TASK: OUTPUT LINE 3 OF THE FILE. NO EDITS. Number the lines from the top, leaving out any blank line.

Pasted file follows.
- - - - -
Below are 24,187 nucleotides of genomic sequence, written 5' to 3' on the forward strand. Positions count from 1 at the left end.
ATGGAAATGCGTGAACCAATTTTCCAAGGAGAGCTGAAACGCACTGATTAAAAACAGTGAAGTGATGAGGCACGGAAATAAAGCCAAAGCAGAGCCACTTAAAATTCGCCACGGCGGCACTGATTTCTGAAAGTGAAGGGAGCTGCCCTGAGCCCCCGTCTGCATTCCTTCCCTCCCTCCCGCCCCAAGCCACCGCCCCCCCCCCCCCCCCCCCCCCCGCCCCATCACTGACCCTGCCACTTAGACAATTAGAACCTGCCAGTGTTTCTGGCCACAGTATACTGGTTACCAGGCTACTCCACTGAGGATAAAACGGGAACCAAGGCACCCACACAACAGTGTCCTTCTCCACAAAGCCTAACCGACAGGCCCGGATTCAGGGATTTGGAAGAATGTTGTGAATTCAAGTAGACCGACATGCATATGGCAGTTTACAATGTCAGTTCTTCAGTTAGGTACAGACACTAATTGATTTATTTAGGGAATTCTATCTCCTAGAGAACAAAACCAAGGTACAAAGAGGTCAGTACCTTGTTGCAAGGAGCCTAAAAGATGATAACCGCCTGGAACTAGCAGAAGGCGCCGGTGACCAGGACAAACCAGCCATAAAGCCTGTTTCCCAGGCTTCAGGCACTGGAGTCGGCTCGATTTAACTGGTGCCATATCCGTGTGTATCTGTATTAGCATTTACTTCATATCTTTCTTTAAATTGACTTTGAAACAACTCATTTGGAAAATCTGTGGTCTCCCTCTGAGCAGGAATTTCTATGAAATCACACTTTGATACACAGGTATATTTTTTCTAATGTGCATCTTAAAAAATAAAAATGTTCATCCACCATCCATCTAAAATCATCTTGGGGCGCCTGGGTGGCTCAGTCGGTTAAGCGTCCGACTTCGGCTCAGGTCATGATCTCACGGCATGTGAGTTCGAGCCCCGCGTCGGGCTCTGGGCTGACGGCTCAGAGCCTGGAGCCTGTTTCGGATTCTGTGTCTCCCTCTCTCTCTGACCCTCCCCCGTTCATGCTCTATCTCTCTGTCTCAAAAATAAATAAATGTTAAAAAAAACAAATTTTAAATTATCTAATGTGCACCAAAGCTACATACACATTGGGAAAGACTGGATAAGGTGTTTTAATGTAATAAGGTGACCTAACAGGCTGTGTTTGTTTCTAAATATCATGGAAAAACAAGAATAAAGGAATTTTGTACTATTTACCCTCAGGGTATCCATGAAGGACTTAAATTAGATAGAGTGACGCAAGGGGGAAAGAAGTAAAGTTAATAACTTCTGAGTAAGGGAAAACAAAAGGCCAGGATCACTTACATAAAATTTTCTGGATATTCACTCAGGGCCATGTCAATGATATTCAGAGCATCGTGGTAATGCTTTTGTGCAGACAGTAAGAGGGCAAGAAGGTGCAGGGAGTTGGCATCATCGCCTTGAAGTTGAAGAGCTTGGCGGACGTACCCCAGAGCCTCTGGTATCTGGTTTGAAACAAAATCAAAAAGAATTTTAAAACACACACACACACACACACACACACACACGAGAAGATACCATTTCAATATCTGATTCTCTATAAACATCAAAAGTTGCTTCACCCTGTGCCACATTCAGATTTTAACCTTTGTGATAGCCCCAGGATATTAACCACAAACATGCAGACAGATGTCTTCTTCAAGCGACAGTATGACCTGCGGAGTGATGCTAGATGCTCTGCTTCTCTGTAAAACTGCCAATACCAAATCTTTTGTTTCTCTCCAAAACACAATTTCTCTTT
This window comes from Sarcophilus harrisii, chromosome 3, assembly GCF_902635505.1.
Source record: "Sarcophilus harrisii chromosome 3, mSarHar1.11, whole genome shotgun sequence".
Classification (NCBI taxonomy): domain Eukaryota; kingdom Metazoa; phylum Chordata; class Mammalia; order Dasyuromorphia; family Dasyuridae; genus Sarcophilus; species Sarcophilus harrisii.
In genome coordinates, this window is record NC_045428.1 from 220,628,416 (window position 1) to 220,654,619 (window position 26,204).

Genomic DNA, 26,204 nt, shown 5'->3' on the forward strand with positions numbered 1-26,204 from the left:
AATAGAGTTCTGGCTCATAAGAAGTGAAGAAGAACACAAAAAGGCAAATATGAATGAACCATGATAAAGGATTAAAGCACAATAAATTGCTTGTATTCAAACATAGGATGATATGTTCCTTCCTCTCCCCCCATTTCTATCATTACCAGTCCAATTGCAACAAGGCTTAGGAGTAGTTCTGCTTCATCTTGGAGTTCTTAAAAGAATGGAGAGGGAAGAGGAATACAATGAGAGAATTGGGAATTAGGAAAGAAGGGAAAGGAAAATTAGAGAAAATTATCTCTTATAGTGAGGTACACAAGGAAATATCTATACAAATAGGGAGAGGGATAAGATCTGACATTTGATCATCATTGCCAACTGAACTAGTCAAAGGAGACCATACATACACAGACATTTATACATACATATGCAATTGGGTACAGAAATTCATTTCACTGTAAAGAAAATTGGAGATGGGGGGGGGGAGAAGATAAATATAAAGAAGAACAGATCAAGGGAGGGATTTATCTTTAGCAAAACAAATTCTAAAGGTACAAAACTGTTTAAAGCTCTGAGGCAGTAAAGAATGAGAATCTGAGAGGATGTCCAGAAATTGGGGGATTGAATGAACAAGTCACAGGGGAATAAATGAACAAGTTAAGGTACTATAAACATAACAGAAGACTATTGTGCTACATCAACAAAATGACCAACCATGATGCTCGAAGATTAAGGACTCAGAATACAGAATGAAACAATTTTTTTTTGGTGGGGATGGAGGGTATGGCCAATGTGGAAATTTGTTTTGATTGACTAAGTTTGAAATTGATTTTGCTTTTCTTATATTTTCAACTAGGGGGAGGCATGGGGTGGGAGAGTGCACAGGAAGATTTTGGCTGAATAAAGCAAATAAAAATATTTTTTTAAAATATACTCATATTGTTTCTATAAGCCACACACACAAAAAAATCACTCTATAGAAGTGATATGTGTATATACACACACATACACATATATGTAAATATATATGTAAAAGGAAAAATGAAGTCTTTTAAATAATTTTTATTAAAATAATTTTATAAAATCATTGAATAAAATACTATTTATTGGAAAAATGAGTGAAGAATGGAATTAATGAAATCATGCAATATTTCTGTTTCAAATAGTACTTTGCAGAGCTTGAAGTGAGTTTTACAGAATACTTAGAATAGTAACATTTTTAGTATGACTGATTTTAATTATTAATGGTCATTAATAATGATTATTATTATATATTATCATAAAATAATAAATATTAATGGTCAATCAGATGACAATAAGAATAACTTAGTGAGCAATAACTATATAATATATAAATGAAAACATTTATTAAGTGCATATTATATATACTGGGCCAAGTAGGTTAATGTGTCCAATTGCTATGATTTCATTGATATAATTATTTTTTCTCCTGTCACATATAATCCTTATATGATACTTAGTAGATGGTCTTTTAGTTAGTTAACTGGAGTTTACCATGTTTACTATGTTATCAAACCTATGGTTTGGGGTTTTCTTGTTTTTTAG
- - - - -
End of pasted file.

This window comes from Sarcophilus harrisii, chromosome 3, assembly GCF_902635505.1.